[D8807ACX], Letter from George Parsons Lathrop to Alfred Ord Tate, November 17th, 1888



I have your note of the 16th for which I thank you cordially. Only the first of my TAE articles has been written and that was placed in Rice's hands Oct 18 -- five days before I last saw you and TAE at the lab. I had not then the slightest idea that Rice wanted or expected TAE to sign the articles, because I had not made any such arrangement with him, and had [---] told him it was impossible. # I wrote TAE the other day explaining that Rice had developed a misunderstanding on the subject; and asking TAE to let me know through you whether, to gratify Rice, he would give the articles his authorization, on condition of his seeing the proofs;-- leaving the responsibility for opinions and impressions entirely with one, as signer and writer of the articles. That is all I asked, and all that I shall ask, under any circumstances. TAE has more than once stated to me his decided aversion to autobiography; and he stated it again the last day I was at the lab, Oct 20th. In speaking to him then I had no reference to the articles, so you doubtless observed, but simply to the project of a book. The article question had already been settled by him, months before; and I regarded his decision as conclusive. I would not even have asked him to give a general authorization, in my letter the other day, except that I thought that would satisfy Rice and would also be something that TAE might consistently grant. You may rest assured I shall do nothing more about the articles, except with that general authorization, or on my own role and separate responsibility. I have not asked TAE to sign them and don't want him to, because I am wholly averse to persuading him into something he prefers not to do. I am also annoyed at Rice for saying this, because it might easily place me in a false position. # After TAE's experience with Tomlinson, I should think he might noticeably be inclined to suspect almost any one of double-dealing. That is the most accursed thing about such treacheries: they break down a man's faith in almost everybody. And so, in this little matter of the articles, TAE might be led by Rice's persistance and [---------ing] to suppose that I have all [----] been a party to some petty scheme of [----ing] him on into signing articles. But I trust any notions will make it clear that I have not. Please explain to TAE or show him this letter. # I shall be glad to hear if on condition of him seeing the proof he will give a general authorization or approval of my articles, claiming the responsibility to me, which Rice could announce. And if he doesn't want to give that, he won't; that's all. # I send you today by express a copy of Lanthrop's [-----] for Tate and yourself, which I have had on my desk for 3 weeks, meaning to send it.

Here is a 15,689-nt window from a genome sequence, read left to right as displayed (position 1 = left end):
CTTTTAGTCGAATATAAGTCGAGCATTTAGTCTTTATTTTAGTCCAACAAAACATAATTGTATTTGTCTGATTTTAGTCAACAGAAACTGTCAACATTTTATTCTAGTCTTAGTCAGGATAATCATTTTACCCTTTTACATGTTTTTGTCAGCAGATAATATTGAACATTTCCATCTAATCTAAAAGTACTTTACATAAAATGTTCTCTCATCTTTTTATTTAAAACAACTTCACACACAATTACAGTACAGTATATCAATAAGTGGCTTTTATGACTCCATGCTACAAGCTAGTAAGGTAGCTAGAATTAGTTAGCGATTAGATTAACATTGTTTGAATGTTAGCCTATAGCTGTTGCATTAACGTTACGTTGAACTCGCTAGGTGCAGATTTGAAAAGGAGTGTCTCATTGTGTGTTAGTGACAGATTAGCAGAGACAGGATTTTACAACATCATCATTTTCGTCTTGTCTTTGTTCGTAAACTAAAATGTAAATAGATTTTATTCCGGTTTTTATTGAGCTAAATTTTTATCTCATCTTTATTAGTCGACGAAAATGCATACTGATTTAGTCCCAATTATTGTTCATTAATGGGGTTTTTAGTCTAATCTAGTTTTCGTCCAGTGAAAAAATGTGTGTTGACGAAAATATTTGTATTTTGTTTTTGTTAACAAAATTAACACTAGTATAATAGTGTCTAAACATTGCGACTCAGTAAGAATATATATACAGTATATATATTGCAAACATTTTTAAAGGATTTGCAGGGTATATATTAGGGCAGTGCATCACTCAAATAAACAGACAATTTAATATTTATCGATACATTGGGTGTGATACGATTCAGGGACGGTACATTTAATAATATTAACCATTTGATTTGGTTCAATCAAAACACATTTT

Folder Set



[D8807ACX], Letter from George Parsons Lathrop to Alfred Ord Tate, November 17th, 1888

Microfilm ID



Thomas A. Edison Papers, School of Arts and Sciences, Rutgers University